Postcard from Europe: Five transfers that weren't
AMSTERDAM — When it's your job to poke your head into the silly season every six months, you hear a lot of things. Often, you hear them too late to report about transfers that never happened.
Some of these cases become known to the fans, but they’re never confirmed, corrected or explained. Sometimes, a near-move remains a total secret. Either way, nobody really knows for sure everything that went on behind the curtain.
Just for fun, let's forever shed light on five passed instances when an American player came some degree of closeness to joining a name-brand European club.
The youngest of our five reveals centers around the LA Galaxy defender, who inked a new deal with the club just before his old one ran out this past December.
Behind the curtain, though, the reality is Franklin could have opted to roll the dice with Ligue 2 side Monaco. Obviously, their offer of a James Bond life was rejected, with the US international choosing to remain a one-club man in Los Angeles.
Back in 2010, the likes of Anderlecht were offering trials to the Columbus Crew rookie (at right) who was seldom-used at the time. Anyone who tried to find out such things heard about it.
What nobody knew at the time was that 12-time Swiss champs FC Zürich made a hard but stealth run at Duka's services.
"I could have joined them, but I felt it was better for me to stay with the Crew," the midfielder recently told MLSsoccer.com.
The decision has paid off for Duka, who started 16 of his 22 MLS games last season and looks a good bet to make the US Olympic squad this summer.
Sporting CP back-line marshal Oguchi Onyewu is quite arguably the reigning American king of all-time overseas transfer gossip. The man has a list of legends, some of which sound like pure fantasy buzzing in your brain.
Leading the Gooch swarm are old twin rumors that Chelsea wanted to buy him and Real Madrid once made an actual offer. Let's cheat a little and give two-for-one here: Multiple sources in multiple European countries over a span of years have confirmed to MLSsoccer.com that both tales are actually true.
Long stories short, one transfer window before he left, José Mourinho was not allowed by Roman Abramovich to add Onyewu to his injury-hit Blues defense (despite the cost only being around £2 million). Around that same time, the Galácticos made a cheap offer mostly predicated on marketing their brand in America which tempted neither Gooch nor employers Standard Liège.
One of the US soccer "urban legends" that has held the longest is the popular story that FC Barcelona once wanted the former Ajax handyman. It was reported all the relevant countries after the 2002 World Cup and into the following year.
The truth of all this is very simple, really. A local lawyer named Jordi Medina ran for president in the 2003 club elections. In the big campaign speech to Barcelona's voting members, he promised to buy O'Brien and then-Lazio policeman Jaap Stam, insisting they would superbly compliment the host of Dutch and Eredivisie-trained Barcelona players as they started trying to re-invent the 4-3-3.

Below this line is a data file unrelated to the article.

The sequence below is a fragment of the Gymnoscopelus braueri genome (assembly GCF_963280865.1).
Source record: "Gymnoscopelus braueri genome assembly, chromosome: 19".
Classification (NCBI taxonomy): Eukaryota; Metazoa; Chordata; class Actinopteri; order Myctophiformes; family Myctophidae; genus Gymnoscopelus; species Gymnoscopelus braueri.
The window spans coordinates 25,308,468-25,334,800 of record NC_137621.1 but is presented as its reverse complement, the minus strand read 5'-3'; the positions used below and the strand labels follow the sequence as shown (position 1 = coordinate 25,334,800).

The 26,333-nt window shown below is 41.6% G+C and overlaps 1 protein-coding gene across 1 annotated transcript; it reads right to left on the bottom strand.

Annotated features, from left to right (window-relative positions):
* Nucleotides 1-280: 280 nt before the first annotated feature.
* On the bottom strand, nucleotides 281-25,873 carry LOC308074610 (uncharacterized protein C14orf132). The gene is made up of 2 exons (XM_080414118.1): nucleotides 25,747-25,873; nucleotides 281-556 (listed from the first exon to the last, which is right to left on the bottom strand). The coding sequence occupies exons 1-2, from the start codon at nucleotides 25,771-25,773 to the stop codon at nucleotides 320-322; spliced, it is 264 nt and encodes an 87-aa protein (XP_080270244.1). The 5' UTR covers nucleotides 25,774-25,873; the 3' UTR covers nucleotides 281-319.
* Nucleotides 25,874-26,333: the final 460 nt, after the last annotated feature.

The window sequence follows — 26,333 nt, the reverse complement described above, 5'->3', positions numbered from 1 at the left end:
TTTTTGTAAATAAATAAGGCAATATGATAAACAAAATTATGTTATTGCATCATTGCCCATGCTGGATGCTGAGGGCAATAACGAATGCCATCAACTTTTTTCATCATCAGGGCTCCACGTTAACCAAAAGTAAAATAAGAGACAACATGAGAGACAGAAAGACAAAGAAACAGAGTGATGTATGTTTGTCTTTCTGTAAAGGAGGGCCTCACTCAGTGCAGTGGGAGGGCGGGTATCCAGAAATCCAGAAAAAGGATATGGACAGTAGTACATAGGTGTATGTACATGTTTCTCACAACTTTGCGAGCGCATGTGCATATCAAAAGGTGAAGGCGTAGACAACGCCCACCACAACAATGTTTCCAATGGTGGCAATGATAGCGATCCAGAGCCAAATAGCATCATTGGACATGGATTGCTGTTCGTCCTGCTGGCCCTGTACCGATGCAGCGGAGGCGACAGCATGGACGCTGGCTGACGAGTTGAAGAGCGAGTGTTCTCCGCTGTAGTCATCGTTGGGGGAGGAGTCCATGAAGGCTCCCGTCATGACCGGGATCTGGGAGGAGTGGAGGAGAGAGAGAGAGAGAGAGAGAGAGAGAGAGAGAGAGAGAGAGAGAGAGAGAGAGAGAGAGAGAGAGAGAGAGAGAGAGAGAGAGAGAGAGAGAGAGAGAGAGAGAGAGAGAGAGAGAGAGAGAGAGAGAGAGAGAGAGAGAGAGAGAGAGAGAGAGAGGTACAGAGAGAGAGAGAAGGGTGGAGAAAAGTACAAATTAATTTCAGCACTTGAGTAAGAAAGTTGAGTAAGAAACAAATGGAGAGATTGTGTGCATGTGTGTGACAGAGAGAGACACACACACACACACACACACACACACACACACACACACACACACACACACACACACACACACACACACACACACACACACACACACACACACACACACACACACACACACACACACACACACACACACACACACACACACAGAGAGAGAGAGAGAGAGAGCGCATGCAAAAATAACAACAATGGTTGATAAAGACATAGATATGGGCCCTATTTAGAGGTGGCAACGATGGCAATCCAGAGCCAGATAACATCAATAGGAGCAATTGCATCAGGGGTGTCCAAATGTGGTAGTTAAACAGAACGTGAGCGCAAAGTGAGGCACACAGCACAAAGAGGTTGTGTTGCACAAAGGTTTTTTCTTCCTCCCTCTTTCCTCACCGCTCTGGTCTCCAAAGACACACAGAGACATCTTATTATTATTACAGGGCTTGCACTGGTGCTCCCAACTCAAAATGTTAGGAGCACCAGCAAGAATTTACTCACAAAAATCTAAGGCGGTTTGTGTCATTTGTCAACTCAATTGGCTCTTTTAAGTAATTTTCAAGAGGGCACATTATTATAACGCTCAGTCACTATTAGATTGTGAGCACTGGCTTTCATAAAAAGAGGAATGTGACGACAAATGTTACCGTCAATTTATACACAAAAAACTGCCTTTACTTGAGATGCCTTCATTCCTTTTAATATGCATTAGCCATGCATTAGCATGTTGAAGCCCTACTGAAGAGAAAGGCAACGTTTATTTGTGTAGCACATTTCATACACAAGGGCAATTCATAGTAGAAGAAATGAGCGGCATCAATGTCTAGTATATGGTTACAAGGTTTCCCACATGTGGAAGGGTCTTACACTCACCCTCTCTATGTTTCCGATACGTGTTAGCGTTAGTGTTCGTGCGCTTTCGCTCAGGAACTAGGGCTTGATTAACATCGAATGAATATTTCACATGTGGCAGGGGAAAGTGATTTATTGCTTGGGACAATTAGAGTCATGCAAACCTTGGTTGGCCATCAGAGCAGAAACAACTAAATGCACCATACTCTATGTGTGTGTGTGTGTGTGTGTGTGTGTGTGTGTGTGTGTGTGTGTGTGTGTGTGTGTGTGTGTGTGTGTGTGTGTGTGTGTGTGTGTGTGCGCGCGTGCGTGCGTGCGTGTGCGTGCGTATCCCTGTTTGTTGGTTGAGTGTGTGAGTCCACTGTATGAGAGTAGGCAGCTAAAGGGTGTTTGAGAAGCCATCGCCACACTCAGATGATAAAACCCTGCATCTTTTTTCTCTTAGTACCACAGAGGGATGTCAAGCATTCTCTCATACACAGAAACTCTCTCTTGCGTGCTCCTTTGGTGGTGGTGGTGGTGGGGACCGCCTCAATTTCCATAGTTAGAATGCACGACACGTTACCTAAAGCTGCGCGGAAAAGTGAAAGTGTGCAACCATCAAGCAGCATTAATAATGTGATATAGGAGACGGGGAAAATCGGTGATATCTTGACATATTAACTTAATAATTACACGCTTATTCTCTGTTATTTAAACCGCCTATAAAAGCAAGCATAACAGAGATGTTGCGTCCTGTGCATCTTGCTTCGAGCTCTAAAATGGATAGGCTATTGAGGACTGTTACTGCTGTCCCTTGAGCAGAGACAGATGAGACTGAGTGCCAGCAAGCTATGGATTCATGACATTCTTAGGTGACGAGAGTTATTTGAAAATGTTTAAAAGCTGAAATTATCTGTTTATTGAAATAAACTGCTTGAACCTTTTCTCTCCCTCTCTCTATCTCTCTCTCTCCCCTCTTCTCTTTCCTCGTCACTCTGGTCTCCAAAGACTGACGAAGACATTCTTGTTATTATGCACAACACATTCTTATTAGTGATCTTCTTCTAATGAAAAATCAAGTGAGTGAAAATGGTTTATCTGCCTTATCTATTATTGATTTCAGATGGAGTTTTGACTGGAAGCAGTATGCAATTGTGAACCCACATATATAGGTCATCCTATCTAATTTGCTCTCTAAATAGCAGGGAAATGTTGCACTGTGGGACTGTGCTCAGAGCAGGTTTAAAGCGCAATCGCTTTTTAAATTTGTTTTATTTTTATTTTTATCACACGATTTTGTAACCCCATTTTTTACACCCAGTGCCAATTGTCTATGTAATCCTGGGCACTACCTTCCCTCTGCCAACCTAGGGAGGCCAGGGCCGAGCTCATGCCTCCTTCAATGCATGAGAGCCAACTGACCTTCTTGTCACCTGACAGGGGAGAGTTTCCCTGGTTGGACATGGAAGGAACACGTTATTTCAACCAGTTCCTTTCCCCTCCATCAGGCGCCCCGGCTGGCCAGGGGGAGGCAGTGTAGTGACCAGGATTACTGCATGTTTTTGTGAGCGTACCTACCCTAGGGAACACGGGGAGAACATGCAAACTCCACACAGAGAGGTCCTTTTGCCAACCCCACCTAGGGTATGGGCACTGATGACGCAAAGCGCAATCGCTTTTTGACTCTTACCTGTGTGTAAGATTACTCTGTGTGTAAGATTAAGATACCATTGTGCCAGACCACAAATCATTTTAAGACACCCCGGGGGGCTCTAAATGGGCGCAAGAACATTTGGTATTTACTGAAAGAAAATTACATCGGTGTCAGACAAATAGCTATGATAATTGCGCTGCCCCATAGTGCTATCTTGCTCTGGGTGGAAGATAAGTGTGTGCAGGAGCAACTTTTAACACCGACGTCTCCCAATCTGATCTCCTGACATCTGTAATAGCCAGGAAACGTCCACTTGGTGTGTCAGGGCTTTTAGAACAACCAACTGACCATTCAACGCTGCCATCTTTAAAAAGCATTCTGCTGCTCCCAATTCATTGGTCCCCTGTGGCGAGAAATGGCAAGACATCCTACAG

Of course, Medina lost the election, as he did again in 2006 and 2010. Barcelona, meanwhile, managed to eventually figure out that project.
As any proper US soccer bubble dweller worth his salt knows, the then-D.C. United defender (at right) was widely linked with Serie A giants AC Milan around the time of the 1998 World Cup. The gossip was thick in those days and has remained so ever since. It's the Loch Ness Monster of transfer talk concerning Americans.
These rumors are actually correct. Pope did have interest from the Rossoneri, but never a tabled offer. Case closed.
However, he did nearly join another big European club the following year. After all this time, why not let the man himself set it straight for us?
"I had a number of very flattering offers, and a lot of teams were involved, including, at some level, AC Milan," Pope told MLSsoccer.com. "To be honest, the team that I was closest to going to was Borussia Dortmund. They had just won the European Championship, Júlio César had left, and they were interested in bringing me in. MLS agreed to a deal with them, and they offered me a very good amount of money."
So why did he reject the BvB move?
"It was very flattering, but I chose not to do it," said Pope, now director of player relations for the MLS Players Union. "From very early in my career, I have had a strong desire to build the sport of soccer in the US.
"I thought long and hard about it, discussed it with my family, and decided that my priority was here. I have heard people say since that perhaps I should have gone abroad in order to pursue a new challenge or to test how good I really was at that time, but I didn't see it that way."
And that forever settles that.